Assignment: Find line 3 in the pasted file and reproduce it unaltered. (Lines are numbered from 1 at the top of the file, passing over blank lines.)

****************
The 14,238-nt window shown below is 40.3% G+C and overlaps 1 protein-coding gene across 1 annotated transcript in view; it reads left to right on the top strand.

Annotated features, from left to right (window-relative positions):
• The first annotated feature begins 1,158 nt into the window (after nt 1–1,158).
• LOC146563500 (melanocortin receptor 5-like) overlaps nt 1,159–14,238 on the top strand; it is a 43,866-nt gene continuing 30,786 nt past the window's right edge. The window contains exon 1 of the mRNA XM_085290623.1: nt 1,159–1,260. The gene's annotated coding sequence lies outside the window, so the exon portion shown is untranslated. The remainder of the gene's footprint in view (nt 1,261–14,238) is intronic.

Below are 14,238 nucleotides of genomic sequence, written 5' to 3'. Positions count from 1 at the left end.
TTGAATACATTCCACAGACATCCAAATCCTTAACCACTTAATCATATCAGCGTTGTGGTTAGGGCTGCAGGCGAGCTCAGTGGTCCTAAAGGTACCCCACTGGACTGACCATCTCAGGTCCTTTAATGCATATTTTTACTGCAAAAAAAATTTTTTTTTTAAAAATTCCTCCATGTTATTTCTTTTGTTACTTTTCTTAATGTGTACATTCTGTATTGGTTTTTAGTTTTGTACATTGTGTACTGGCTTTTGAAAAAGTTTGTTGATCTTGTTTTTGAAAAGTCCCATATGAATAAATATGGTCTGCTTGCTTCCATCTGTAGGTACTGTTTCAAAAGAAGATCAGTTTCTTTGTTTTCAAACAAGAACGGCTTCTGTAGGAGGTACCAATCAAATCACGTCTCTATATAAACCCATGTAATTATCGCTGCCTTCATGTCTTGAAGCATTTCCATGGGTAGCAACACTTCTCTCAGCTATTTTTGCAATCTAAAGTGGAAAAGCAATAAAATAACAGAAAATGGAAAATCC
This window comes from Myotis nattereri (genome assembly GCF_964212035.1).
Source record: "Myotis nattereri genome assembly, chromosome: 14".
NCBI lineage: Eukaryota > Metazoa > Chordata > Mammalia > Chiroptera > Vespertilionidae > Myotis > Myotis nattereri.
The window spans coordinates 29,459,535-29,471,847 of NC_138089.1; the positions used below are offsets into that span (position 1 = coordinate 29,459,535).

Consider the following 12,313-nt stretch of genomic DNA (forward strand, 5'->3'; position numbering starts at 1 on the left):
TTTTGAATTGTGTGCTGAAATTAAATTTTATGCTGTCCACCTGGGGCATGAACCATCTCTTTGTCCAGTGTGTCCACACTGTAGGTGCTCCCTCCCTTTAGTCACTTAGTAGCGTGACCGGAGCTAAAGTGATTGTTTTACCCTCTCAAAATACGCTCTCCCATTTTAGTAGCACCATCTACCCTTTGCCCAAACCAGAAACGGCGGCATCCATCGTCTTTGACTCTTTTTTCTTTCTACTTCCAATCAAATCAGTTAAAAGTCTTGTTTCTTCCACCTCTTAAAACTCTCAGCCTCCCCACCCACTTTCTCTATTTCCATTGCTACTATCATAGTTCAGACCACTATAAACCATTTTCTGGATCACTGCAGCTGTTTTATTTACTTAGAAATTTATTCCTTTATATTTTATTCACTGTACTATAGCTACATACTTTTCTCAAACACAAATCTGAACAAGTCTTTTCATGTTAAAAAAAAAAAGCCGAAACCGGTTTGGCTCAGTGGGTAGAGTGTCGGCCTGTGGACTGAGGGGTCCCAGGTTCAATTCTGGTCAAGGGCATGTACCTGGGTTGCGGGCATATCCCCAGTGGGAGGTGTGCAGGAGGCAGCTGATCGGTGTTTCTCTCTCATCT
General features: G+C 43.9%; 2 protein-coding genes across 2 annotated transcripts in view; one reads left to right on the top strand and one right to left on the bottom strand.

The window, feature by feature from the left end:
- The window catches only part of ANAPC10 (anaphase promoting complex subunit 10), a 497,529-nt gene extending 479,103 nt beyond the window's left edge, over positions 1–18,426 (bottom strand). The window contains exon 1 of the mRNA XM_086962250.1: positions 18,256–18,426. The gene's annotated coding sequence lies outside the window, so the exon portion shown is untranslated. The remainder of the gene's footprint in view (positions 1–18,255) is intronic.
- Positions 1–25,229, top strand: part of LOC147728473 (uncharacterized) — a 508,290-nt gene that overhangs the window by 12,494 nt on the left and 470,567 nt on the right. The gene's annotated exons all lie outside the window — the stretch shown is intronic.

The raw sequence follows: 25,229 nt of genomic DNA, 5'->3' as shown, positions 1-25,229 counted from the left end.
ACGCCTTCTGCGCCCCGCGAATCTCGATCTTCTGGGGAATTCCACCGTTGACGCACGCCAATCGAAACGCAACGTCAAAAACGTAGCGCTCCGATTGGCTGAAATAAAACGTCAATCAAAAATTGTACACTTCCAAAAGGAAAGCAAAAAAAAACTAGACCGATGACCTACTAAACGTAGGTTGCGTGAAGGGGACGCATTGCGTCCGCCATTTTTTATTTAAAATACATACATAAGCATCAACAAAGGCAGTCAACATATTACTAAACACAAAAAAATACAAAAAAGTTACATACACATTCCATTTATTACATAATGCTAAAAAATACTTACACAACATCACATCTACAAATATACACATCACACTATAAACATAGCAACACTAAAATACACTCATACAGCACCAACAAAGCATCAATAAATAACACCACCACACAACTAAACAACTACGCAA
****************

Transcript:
• The first annotated feature begins 1,158 nt into the window (after nt 1–1,158).